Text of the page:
Migration and ethnicity
Mobility is important for the functioning of markets and society. Contributions to this subject area deal with issues of national and international mobility, such as demand and supply, and what migration means for natives and migrants and for sending and receiving countries.
- Migration and ethnicity
- Labor markets and institutions
- Transition and emerging economies
Aggregate labor productivity
Labor productivity is generally seen as bringing wealth and prosperity; but how does it vary over the business cycle?Michael C. Burda, April 2018Aggregate labor productivity is a central indicator of an economy’s economic development and a wellspring of living standards. Somewhat controversially, many macroeconomists see productivity as a primary driver of fluctuations in economic activity along the business cycle. In some countries, the cyclical behavior of labor productivity seems to have changed. In the past 20–30 years, the US has become markedly less procyclical, while the rest of the OECD has not changed or productivity has become even more procyclical. Finding a cogent and coherent explanation of these developments is challenging.MoreLess
Anonymous job applications and hiring discrimination Updated
Blind recruitment can level the playing field in access to jobs but cannot prevent all forms of discriminationUlf Rinne, October 2018The use of anonymous job applications (or blind recruitment) to combat hiring discrimination is gaining attention and interest. Results from field experiments and pilot projects in European countries (France, Germany, the Netherlands, and Sweden are considered here), Canada, and Australia shed light on their potential to reduce some of the discriminatory barriers to hiring for minority and other disadvantaged groups. But although this approach can achieve its primary aims, there are also important cautions to consider.MoreLess
Are immigrants healthier than native residents?
Immigrants tend to be healthier than native residents when they arrive—an advantage that dissipates with timeShoshana Neuman, December 2014In common anti-immigrant rhetoric, concerns are raised that immigrants bring diseases with them to the host country that threaten the health of the resident population. In reality, extensive empirical research over several decades and across multiple regions and host countries has documented that when immigrants arrive in the host country they are healthier than native residents, a phenomenon termed the “healthy immigrant effect.” This initial advantage deteriorates with time spent in the host country, however, and immigrants’ health status converges toward (or below) that of native residents.MoreLess
Are married immigrant women secondary workers?
Patterns of labor market assimilation for married immigrant women are similar to those for menAna Ferrer, January 2015What is the role of married women in immigrant households? Their contribution to the labor market has traditionally been considered of secondary importance and studied in the framework of temporary attachment to the labor force to support the household around the time of arrival. But this role has changed. Evidence from major immigrant-receiving countries suggests that married immigrant women make labor supply decisions similar to those recently observed for native-born married women, who are guided by their own opportunities in the labor market rather than by their spouses’ employment trajectories.MoreLess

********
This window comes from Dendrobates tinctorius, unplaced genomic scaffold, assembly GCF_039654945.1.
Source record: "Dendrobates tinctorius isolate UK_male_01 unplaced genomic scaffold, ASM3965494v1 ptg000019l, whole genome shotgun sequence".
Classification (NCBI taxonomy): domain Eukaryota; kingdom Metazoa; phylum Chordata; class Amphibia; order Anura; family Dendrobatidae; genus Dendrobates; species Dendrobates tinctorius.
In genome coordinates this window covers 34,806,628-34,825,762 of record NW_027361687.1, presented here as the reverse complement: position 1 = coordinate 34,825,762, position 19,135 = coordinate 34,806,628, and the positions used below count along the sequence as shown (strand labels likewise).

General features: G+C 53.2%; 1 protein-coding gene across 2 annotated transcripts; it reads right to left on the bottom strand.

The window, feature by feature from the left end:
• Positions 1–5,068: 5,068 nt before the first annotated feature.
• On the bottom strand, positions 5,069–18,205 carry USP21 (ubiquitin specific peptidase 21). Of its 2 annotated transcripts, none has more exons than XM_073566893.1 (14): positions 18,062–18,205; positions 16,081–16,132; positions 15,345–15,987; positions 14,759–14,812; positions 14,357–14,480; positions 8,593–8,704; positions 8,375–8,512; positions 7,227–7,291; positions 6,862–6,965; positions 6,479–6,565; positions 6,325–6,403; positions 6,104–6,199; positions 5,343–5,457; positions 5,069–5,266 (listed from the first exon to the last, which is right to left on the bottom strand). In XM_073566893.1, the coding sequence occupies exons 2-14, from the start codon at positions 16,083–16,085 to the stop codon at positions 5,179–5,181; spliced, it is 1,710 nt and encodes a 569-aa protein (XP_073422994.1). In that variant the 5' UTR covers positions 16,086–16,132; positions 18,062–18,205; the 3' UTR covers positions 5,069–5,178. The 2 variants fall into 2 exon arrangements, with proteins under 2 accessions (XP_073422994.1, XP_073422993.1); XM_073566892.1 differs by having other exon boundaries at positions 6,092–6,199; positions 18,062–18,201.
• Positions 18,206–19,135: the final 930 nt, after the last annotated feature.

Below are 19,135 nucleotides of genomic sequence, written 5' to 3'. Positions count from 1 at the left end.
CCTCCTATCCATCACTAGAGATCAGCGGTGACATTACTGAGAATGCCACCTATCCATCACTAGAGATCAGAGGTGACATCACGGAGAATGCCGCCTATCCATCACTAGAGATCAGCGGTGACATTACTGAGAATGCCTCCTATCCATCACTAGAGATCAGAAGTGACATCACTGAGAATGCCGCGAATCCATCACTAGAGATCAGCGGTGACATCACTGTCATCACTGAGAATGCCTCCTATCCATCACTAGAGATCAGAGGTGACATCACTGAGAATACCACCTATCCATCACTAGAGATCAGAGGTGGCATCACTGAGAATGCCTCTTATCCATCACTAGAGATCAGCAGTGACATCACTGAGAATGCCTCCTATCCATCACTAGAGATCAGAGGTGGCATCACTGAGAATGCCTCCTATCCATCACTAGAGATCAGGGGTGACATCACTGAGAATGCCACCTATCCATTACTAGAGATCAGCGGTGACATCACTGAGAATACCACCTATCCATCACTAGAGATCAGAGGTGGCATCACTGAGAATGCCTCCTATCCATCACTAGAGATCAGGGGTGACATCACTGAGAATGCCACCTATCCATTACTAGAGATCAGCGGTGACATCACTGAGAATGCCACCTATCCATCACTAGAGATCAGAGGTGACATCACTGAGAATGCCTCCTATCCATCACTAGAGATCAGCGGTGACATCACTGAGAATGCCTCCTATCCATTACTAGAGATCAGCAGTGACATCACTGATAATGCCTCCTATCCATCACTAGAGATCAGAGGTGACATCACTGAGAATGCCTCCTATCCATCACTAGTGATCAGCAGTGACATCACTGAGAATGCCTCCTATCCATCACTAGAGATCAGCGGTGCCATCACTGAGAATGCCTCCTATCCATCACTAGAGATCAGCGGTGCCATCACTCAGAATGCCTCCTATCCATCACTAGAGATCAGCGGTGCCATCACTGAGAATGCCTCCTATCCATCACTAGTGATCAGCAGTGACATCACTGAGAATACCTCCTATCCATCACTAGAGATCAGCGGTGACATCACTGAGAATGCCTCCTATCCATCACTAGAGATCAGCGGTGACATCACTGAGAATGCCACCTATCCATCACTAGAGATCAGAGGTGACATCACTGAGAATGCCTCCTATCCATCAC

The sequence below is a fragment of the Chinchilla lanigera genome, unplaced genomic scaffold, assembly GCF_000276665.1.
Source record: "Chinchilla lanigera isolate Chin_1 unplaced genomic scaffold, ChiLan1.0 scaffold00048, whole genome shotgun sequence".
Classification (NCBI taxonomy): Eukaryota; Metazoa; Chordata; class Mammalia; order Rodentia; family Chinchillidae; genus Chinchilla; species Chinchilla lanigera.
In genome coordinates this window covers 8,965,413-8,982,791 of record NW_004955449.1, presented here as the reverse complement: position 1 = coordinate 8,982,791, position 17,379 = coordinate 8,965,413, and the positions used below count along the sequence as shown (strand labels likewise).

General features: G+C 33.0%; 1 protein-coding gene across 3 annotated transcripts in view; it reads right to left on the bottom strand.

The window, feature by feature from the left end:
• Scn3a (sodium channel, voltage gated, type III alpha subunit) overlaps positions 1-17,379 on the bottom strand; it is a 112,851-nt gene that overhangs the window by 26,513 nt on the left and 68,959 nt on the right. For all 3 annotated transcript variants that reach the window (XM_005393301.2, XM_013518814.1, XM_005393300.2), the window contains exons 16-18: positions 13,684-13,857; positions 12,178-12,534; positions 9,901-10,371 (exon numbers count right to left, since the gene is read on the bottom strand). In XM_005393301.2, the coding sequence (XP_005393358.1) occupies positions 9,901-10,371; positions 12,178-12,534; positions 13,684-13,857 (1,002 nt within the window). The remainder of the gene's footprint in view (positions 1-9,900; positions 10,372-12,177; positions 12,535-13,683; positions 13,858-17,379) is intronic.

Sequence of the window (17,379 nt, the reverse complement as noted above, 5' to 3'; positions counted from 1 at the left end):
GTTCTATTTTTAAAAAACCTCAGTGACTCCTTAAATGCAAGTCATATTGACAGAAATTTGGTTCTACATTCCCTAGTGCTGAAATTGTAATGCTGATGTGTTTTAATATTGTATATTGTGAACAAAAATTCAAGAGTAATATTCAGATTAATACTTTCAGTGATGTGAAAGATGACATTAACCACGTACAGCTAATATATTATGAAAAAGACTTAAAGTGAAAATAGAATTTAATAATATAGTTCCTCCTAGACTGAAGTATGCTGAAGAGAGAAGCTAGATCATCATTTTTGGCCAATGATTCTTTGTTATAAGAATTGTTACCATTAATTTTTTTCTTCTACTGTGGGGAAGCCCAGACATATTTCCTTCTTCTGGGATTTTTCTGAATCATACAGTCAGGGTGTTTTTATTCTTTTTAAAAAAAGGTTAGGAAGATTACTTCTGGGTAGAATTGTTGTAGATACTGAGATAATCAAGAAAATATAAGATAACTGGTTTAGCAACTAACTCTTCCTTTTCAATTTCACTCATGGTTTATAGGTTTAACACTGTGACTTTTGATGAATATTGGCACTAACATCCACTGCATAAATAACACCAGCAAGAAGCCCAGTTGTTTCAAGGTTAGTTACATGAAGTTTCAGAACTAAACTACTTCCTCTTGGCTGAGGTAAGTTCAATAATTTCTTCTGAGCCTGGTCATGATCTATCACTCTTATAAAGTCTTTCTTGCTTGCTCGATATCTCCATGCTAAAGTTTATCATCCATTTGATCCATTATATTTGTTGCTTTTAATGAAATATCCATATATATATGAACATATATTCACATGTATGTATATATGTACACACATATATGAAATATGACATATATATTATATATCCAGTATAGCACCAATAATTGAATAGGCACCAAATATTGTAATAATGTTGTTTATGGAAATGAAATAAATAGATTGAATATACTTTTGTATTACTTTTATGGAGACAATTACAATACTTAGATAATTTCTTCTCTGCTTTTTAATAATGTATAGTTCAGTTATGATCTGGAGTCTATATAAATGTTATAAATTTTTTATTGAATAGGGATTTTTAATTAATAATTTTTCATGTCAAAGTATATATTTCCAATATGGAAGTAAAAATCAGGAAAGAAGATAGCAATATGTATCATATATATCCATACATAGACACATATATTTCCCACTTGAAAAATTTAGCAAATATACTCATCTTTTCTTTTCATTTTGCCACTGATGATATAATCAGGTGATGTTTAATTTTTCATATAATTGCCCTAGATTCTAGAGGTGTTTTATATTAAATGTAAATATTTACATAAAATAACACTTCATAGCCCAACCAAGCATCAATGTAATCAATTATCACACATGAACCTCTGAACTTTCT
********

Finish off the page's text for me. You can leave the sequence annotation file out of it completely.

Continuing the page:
Can immigrants ever earn as much as native workers? Updated
Immigrants initially earn less than natives; the wage gap falls over time, but for many immigrant groups it never closesKathryn H. AndersonZhen Huang, April 2019Immigrants contribute to the economic development of the host country, but they earn less at entry and it takes many years for them to achieve parity of income. For some immigrant groups, the wage gap never closes. There is a wide variation across countries in the entry wage gap and the speed of wage assimilation over time. Wage assimilation is affected by year of entry, immigrant skill, ethnicity, and gender. Policies that facilitate assimilation of immigrant workers provide support for education, language, and employment. Such policies can also reduce barriers to entry, encourage naturalization, and target selection of immigrants.MoreLess
Can market mechanisms solve the refugee crisis? Updated
The combination of tradable quotas and matching would benefit host countries as well as refugeesJesús Fernández-Huertas MoragaMartin Hagen, October 2021Ever since the major inflow of refugees (the “refugee crisis”) in 2015 and 2016, there has been heated debate about the appropriate distribution of refugees in the EU. Current policies revolve around mandatory quotas, which disregard the preferences of EU members and refugees alike. This problem can be addressed with two market mechanisms. First, tradable quotas minimize the cost of asylum provision for host countries. Second, a matching system gives refugees more discretion over where they are sheltered. While this proposal is theoretically appealing, it has yet to be tested in practice.MoreLess
Why restricting labor mobility can be counterproductiveKlaus F. Zimmermann, May 2014In the popular immigration narrative, migrants leave one country and establish themselves permanently in another, creating a “brain drain” in the sending country. In reality, migration is typically temporary: Workers migrate, find employment, and then return home or move on, often multiple times. Sending countries benefit from remittances while workers are abroad and from enhanced human capital when they return, while receiving countries fill labor shortages. Policies impeding circular migration can be costly to both sending and receiving countries.MoreLess